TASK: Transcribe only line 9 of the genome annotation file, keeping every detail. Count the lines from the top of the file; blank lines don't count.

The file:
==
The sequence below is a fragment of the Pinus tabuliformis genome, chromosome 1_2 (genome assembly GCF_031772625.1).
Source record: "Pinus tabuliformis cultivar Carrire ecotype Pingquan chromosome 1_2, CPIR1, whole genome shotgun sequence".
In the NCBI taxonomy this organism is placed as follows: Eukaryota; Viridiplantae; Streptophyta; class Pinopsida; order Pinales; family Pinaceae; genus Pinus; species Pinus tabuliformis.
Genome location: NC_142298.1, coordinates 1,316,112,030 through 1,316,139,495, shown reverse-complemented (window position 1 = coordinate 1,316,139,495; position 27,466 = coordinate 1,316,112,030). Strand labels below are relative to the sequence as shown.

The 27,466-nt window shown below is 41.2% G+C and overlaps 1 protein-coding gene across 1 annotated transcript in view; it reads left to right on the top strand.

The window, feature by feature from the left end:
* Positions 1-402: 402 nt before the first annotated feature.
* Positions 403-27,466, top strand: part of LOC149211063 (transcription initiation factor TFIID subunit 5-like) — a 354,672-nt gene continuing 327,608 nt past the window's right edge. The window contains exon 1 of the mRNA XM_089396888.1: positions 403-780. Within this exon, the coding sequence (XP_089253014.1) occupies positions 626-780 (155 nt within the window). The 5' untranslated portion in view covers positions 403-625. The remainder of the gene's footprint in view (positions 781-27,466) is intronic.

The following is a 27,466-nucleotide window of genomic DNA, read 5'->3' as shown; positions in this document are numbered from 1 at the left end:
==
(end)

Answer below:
The following is a 27,466-nucleotide window of genomic DNA, read 5'->3' as shown; positions in this document are numbered from 1 at the left end: